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Describe the treatment of Cataract

Introduction –
• A cataract is a progressive clouding of the lens in the eye that interferes with vision
and the examiner’s view of the fundus.
• Most cataracts are related to aging. They can occur in one or both eyes. Younger age
of onset can be due to trauma, radiation, diabetes or steroid use.
• Cataract types are defined by their specific location of opacity or clouding within the
anatomical lens and include: nuclear, cortical, subcapsular (anterior and posterior), and
mixed. The nuclear type is more common in the older population whereas the posterior
subcapsular (PSC) type can manifest at any age. The management of cataracts is
similar irrespective of the type.
Risk factors-
• The most common risk factors for cataracts include: diabetes, long term use of topical,
systemic, intravitreal, inhaled or oral corticosteroids and prior intraocular surgery.

Ocular conditions –
• Myopia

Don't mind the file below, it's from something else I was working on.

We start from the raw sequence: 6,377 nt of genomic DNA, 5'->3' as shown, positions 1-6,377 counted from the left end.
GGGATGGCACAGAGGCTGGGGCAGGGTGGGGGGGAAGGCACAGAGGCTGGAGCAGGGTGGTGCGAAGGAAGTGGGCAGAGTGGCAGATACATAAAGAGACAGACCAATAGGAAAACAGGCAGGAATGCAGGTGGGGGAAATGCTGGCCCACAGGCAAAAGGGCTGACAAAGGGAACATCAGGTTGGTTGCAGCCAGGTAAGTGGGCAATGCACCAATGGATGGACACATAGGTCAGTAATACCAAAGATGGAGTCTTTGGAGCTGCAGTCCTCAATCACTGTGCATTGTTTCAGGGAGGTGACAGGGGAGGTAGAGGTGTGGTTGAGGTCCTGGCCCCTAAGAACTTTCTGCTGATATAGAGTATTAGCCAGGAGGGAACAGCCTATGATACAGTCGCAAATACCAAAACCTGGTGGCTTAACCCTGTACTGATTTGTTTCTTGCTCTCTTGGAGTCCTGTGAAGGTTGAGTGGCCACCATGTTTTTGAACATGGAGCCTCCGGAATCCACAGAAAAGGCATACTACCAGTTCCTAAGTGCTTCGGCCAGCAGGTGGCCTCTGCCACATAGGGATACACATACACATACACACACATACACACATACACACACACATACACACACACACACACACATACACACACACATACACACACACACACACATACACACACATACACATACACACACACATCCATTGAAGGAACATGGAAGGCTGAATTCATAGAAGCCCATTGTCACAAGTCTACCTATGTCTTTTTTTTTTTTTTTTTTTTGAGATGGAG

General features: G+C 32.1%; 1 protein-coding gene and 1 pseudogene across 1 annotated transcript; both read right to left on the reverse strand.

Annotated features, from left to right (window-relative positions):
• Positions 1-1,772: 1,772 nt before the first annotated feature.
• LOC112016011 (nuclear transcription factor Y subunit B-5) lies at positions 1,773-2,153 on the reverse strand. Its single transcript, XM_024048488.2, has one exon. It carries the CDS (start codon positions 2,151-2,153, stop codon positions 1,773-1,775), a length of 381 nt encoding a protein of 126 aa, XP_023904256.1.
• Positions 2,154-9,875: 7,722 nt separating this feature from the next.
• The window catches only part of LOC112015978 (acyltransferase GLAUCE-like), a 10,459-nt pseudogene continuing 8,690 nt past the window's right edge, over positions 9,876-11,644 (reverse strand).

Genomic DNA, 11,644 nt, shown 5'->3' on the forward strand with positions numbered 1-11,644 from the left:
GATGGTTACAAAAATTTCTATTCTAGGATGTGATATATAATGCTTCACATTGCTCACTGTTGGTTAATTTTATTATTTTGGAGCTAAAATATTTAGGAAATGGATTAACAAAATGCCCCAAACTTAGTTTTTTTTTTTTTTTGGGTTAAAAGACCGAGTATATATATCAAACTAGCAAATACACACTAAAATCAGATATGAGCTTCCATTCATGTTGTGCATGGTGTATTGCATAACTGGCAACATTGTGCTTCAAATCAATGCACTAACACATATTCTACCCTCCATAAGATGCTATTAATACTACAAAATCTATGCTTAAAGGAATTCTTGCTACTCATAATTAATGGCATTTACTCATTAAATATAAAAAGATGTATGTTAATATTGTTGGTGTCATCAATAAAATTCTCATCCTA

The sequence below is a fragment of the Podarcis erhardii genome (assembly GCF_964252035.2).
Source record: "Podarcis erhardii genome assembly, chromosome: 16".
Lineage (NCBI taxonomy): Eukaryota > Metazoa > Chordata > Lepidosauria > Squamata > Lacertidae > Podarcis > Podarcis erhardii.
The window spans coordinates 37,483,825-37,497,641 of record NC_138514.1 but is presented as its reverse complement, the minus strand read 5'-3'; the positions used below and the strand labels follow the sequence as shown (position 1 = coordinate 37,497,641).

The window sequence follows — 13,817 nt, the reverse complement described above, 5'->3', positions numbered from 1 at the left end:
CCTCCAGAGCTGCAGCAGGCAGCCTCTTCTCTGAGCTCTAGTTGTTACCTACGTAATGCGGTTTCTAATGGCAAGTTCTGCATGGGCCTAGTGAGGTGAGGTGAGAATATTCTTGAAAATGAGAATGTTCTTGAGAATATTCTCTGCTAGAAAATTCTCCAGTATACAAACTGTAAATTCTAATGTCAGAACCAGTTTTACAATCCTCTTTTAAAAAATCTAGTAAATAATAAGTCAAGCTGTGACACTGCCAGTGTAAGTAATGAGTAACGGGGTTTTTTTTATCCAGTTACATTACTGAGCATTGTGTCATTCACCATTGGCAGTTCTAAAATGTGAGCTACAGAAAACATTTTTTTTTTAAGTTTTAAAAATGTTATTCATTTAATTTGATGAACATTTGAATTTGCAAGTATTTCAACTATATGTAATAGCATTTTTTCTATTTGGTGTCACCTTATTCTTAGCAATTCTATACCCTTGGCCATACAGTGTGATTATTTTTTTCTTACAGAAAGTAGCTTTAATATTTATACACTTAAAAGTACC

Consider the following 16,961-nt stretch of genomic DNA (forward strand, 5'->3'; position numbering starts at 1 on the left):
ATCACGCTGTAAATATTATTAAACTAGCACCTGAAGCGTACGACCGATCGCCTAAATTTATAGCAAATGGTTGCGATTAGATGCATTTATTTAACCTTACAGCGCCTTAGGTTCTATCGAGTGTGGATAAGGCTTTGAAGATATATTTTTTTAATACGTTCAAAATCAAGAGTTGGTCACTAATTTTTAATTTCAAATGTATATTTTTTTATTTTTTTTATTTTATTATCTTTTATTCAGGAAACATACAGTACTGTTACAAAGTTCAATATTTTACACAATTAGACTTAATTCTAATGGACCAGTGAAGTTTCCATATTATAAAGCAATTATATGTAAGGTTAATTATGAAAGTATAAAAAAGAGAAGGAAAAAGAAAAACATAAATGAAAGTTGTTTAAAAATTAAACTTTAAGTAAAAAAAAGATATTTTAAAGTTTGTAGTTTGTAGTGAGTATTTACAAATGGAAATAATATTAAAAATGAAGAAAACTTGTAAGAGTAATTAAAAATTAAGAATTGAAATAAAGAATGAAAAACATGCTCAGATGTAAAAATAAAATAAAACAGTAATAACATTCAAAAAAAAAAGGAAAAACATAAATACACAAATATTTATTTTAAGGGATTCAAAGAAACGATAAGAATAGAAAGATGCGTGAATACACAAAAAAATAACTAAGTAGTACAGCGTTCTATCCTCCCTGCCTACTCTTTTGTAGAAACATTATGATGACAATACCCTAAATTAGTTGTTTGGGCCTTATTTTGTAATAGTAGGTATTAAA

• Prior pars plana vitrectomy
• Ocular inflammation
• Chronic ocular disease
• Ocular/orbit trauma
Non-ocular conditions-
• Age
• UV-B light exposure
• Ionizing radiation
• Chronic Steroid use including topical, systemic, intravitreal, inhaled
• Smoking/Tobacco use
• Diabetes2
• Family history
• Hypertension
• Hyperbaric oxygen
• Social determinants of health.
Prevention –
• There is an epidemiologic link between cataract development and smoking, steroid
use, diabetes, and ultraviolet ray exposure. Patients who are subthreshold for surgery
may benefit from lifestyle modification:
→ Smoking cessation
→ Reduced UV-B exposure (e.g. hats, sunglasses with UV-B protection)
→ Safety eyeglasses during high-risk activities at work or recreation to avoid eye
trauma
• Patients who are long-term users of corticosteroids (by any route, dose and duration
dependent) should be informed of the increased risk of cataract formation.
• Nutritional supplementation has not been shown to reduce the rate of cataract
development.

Diagnostic Process –
• There is insufficient evidence to recommend routine screening for impaired vision in
asymptomatic adults.